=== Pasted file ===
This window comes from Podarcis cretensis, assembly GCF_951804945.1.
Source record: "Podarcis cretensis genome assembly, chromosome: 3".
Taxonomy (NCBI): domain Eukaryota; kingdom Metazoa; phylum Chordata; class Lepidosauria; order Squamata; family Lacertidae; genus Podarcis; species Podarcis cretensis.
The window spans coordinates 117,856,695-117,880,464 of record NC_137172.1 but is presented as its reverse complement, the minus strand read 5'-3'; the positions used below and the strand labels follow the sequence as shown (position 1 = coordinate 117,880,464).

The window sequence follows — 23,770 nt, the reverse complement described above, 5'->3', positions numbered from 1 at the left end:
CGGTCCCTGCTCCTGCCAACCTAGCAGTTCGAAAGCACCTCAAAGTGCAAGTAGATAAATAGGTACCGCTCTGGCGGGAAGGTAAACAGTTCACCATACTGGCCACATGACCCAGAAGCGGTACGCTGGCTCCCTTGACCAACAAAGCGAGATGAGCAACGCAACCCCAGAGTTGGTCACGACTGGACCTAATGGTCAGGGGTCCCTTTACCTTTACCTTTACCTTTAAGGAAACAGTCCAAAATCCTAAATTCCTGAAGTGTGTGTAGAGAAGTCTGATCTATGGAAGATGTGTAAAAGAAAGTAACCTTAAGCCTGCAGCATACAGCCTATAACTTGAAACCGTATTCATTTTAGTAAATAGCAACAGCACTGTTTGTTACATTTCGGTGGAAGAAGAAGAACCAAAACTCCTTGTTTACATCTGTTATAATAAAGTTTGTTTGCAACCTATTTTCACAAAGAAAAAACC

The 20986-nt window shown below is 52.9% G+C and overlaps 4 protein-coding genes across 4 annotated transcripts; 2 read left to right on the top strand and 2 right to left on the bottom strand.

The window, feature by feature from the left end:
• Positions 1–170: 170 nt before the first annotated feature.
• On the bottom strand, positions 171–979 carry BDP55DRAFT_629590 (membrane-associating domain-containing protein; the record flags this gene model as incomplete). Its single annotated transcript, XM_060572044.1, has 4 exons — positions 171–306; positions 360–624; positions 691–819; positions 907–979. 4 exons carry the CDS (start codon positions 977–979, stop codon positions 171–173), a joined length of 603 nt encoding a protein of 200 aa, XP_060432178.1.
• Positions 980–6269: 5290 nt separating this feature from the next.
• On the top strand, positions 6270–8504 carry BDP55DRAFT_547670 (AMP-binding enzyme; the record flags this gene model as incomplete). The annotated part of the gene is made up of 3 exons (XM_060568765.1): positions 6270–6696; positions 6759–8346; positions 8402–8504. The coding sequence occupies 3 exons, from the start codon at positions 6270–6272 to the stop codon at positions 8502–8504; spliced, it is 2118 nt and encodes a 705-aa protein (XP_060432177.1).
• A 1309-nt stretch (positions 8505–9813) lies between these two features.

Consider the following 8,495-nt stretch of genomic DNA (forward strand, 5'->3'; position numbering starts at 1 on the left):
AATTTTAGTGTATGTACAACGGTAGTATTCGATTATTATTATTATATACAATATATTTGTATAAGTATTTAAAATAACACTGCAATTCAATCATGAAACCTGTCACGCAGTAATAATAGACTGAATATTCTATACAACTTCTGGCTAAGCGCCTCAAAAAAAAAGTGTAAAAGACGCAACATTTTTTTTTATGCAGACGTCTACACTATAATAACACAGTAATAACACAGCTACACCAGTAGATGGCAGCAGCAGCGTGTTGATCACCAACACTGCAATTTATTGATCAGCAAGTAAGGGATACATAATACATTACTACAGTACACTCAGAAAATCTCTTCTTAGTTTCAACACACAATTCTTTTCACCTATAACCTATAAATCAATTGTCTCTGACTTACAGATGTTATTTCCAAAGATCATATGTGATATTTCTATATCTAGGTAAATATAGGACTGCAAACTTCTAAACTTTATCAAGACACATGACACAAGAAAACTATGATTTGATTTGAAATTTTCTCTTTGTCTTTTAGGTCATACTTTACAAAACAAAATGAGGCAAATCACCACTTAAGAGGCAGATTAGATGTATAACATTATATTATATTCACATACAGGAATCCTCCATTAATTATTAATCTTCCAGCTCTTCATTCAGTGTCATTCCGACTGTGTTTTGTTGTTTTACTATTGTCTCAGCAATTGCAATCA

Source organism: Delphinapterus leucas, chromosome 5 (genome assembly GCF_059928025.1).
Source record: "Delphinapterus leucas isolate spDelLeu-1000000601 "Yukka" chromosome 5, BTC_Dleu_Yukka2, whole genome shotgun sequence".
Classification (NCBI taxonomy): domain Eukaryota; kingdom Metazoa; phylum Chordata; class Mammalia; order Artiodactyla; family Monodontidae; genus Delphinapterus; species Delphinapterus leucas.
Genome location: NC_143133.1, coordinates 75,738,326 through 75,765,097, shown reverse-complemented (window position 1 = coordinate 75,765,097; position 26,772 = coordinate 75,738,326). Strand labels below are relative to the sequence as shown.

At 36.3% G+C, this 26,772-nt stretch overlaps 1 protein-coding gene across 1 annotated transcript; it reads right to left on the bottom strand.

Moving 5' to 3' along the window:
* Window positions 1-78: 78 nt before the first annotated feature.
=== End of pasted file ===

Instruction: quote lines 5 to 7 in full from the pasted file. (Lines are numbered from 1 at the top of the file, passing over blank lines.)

The window sequence follows — 23,770 nt, the reverse complement described above, 5'->3', positions numbered from 1 at the left end:
CGGTCCCTGCTCCTGCCAACCTAGCAGTTCGAAAGCACCTCAAAGTGCAAGTAGATAAATAGGTACCGCTCTGGCGGGAAGGTAAACAGTTCACCATACTGGCCACATGACCCAGAAGCGGTACGCTGGCTCCCTTGACCAACAAAGCGAGATGAGCAACGCAACCCCAGAGTTGGTCACGACTGGACCTAATGGTCAGGGGTCCCTTTACCTTTACCTTTACCTTTAAGGAAACAGTCCAAAATCCTAAATTCCTGAAGTGTGTGTAGAGAAGTCTGATCTATGGAAGATGTGTAAAAGAAAGTAACCTTAAGCCTGCAGCATACAGCCTATAACTTGAAACCGTATTCATTTTAGTAAATAGCAACAGCACTGTTTGTTACATTTCGGTGGAAGAAGAAGAACCAAAACTCCTTGTTTACATCTGTTATAATAAAGTTTGTTTGCAACCTATTTTCACAAAGAAAAAACC

The 20986-nt window shown below is 52.9% G+C and overlaps 4 protein-coding genes across 4 annotated transcripts; 2 read left to right on the top strand and 2 right to left on the bottom strand.